Sent off the heavy, odds-on favorite in the short field of six, Russian Rhythm assumed command in the Cheveley Park with a quarter mile left to travel. The challenge came from Airwave, who loomed alongside approaching the final furlong. To the surprise of many, Airwave continued on past Russian Rhythm to post a 1 ½ length upset and quash any championship dreams. The Cartier Award for Champion Two-Year-Old Filly went to French Group 1 winner Six Perfections.

Having won three of her four starts at age two, Russian Rhythm was put up for the year with the following year’s goal being the first of the British classics for fillies, the 1000 Guineas. With the Guineas staged on the first Sunday in May, Sir Michael Stoute opted to train his filly directly up to the classic with no prep race. Meanwhile, two-year-old champion Six Perfections notched another stakes win in the Prix Imprudence to bring her winning streak to four in a row. Although making her first start outside of France, the 1000 Guineas was viewed as Six Perfections to lose and she was installed the heavy 7-4 favorite. Russian Rhythm, having not been seen since her disappointing loss in the Cheveley Park and acting up before the race, was discounted at odds of 12-1 for her first start beyond six furlongs.

With a large field of nineteen assembled for the Group 1 1000 Guineas, Russian Rhythm and Six Perfections found themselves alongside each other on the far outside of the starting gate. When the gates sprung, both fillies settled towards the back of the pack with Six Perfections drafting directly behind Russian Rhythm. Six Perfections eventually progressed alongside her foe, but it’s a move that might have proven costly. As the real running began, the favorite found herself trapped behind a wall of horses as she checked off heels and got shuffled back. Meanwhile, Kieren Fallon aboard Russian Rhythm expertly switched his filly towards the middle of the pack and weaved her between horses to get within contention. Six Perfections was taken to the far outside to finally get clear sailing, but it was too late. Russian Rhythm was already bursting between leaders Intercontinental and Soviet Song to take the lead. Six Perfections could only hopelessly chase as Russian Rhythm powered to the front and held on to post a 1 ½ length upset. Her victory marked the first 1000 Guineas success for Cheveley Park.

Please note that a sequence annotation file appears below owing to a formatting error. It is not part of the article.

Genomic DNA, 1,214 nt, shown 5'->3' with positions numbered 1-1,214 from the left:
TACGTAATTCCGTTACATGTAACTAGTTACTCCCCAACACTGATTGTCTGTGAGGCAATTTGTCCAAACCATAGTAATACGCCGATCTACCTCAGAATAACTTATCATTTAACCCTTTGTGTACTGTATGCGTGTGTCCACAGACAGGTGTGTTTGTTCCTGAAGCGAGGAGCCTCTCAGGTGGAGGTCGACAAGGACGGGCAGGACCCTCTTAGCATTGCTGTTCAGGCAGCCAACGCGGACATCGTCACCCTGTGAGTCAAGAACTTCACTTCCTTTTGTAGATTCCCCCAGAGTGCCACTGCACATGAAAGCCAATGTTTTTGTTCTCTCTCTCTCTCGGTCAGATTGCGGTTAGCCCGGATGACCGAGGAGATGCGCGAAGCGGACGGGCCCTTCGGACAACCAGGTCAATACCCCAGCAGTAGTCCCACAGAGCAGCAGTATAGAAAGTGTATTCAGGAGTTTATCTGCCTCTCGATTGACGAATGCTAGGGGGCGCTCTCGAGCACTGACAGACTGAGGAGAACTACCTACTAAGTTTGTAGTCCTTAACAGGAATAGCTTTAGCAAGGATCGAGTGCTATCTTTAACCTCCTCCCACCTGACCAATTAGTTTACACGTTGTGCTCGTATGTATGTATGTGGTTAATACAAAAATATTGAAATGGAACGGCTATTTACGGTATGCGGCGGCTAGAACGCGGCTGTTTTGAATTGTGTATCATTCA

On a mission to prove her Guineas success was no fluke, Russian Rhythm squared up for the Group 1 Coronation Stakes at Royal Ascot against Guineas fourth-place Soviet Song. Sitting in third in the early going, Russian Rhythm made her bid for the lead approaching the final quarter mile. With Soviet Song rallying along the outside, both fillies powered away from the rest of the field. Russian Rhythm continued on with the advantage, again repelling her foe to cross under the wire a comfortable 1 ½ lengths in front.